This Week in History


One of Boxing's Best is Born!

For the week of Monday July 24, 2006

On July 29, 1870, George Dixon was born in the northern end of Halifax in a community known as Africville. His family was one of eight prominent families in the community of former African-American slaves from the United States that received their freedom in Nova Scotia after aiding the British in the War of 1812.

George Dixon
© UPI-Corbis-Bettman
Dixon’s family, like many others, faced the harsh reality of unemployment and racial prejudice, and sought jobs as labourers or artisans on the docks of Halifax. These families settled in the northern part of the city on the Bedford Basin where land was cheap and provided privacy from the congested areas, and yet was close enough to allow access to their jobs. It wasn’t until the turn of the century, however, that the settlement was called Africville.

As a teenager, Dixon apprenticed as a photographer. His interest in boxing increased after being hired by several boxers to take publicity photos. He knocked out his first opponent at the age of sixteen and a year later, “Little Chocolate,” as he was dubbed, moved to Boston. There he soon became one of the best amateurs in his weight category. Standing only five foot three inches tall and seldom weighing more than 120 pounds, Dixon’s speed, agility and vicious left-handed punches stunned opponents. Additionally, Dixon is credited with revolutionizing training for boxers by creating a method of preparation known as shadow boxing.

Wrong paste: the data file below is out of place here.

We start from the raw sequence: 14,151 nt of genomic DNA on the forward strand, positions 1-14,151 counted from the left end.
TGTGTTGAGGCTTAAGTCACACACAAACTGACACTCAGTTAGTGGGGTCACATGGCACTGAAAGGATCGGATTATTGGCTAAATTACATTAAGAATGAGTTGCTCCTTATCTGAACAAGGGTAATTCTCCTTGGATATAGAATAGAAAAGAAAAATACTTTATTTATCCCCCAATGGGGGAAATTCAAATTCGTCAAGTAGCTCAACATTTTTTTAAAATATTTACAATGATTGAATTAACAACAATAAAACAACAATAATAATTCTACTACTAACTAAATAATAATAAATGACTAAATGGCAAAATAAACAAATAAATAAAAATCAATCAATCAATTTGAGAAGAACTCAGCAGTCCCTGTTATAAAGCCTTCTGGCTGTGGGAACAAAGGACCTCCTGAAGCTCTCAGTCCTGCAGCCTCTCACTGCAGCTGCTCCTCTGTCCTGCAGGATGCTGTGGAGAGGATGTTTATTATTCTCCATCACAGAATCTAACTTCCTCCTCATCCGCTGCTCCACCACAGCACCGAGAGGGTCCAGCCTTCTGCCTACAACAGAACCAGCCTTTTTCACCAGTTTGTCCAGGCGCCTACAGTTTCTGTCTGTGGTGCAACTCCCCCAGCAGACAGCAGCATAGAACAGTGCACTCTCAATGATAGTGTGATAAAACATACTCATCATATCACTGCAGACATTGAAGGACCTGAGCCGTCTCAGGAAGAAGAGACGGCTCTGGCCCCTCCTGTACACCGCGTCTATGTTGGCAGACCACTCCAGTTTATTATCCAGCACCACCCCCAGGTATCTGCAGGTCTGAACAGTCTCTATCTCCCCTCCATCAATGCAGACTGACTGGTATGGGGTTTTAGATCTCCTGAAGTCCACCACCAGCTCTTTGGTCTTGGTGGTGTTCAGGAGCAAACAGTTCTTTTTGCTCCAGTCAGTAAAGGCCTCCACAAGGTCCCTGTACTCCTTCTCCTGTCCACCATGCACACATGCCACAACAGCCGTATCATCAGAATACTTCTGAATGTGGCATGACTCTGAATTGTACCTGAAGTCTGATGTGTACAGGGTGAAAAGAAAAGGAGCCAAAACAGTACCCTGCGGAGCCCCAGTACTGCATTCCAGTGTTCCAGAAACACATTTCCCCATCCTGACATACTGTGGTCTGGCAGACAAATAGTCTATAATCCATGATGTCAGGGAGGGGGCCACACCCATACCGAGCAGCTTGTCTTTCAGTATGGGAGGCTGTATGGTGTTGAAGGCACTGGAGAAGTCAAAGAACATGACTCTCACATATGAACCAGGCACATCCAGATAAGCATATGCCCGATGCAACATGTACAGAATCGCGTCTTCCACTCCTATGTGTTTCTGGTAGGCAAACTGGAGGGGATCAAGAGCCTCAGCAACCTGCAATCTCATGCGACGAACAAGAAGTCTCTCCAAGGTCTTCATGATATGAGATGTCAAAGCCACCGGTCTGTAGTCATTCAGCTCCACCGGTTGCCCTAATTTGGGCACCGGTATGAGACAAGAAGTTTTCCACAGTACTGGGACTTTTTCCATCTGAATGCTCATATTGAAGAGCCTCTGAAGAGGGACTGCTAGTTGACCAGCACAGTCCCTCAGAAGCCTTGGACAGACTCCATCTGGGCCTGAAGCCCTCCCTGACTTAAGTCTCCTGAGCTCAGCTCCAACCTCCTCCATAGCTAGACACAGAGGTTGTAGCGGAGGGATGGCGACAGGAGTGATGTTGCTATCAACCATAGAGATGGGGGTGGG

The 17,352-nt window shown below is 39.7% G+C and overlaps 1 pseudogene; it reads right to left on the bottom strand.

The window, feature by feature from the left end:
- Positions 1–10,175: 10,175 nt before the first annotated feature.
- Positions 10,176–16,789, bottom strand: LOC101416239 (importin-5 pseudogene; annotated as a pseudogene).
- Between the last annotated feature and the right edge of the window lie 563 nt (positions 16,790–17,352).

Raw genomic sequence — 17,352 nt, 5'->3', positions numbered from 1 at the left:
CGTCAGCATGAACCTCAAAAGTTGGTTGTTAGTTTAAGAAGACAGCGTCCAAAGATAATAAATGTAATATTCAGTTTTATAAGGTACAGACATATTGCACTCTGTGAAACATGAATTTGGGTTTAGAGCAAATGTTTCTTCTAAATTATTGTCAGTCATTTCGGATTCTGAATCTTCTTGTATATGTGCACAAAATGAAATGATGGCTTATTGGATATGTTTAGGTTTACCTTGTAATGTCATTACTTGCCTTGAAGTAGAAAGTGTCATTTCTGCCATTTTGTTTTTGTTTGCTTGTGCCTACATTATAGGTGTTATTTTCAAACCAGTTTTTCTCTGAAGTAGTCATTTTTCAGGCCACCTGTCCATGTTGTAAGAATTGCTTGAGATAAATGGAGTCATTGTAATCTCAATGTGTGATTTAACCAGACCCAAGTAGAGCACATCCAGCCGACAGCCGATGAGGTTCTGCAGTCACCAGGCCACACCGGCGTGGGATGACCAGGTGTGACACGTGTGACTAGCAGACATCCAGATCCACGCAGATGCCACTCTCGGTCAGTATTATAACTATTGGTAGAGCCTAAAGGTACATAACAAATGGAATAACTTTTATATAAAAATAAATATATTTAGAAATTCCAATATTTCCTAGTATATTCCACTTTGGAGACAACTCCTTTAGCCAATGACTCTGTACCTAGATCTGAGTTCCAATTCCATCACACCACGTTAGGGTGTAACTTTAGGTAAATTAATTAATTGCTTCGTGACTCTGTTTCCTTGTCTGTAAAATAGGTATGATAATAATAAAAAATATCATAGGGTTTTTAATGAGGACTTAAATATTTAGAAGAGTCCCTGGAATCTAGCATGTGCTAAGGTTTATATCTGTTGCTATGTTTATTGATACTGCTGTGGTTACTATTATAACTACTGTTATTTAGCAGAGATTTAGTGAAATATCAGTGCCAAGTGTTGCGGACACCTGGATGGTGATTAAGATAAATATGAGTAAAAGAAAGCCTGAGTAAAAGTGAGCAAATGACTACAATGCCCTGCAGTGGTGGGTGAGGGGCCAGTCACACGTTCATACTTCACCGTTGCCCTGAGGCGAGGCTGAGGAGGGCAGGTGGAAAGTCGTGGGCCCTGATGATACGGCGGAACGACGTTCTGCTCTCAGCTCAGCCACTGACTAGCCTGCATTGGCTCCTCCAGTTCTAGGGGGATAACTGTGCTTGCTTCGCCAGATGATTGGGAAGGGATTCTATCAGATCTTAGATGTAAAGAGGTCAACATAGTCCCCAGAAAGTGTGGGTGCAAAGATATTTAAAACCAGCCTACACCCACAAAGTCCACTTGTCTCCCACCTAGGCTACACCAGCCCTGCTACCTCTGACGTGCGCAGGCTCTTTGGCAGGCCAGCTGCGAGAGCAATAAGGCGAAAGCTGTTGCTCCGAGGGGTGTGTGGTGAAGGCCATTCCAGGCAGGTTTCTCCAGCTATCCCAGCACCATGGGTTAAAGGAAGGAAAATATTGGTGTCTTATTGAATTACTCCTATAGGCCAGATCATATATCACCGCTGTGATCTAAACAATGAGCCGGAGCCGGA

Africville prior to demolition
© Bob Brooks / Public Archives of Nova Scotia

More importantly, however, Dixon was the first black boxer to win a world title! He accomplished this on June 27, 1890 when he defeated Britain’s Nunc Wallace in the 18th round to claim the world bantamweight championship. Later on, Dixon would also claim two more world titles in the paperweight and featherweight classes. Although it is hard to determine exactly how many matches Dixon fought in his career Tom O’Rourke, his manager, claimed Dixon had over 800 fights. After being admitted to hospital, Dixon died in New York City on January 6th, 1909.

George “Little Chocolate” Dixon, was remembered as the first black boxer to win a world title and was a remarkable athlete. He was inducted into the Canada Sports Hall of Fame in 1955 and the following year he was nominated for membership into the American Ring Hall of Fame. In his hometown of Halifax, a recreation centre was named after him in 1968.

The northern Halifax community of Africville was named a National Historic Site in 1996 as a symbol to all those who lived there and the struggles they endured.

To learn more about African-Canadian athletes, please read Sam Langford.

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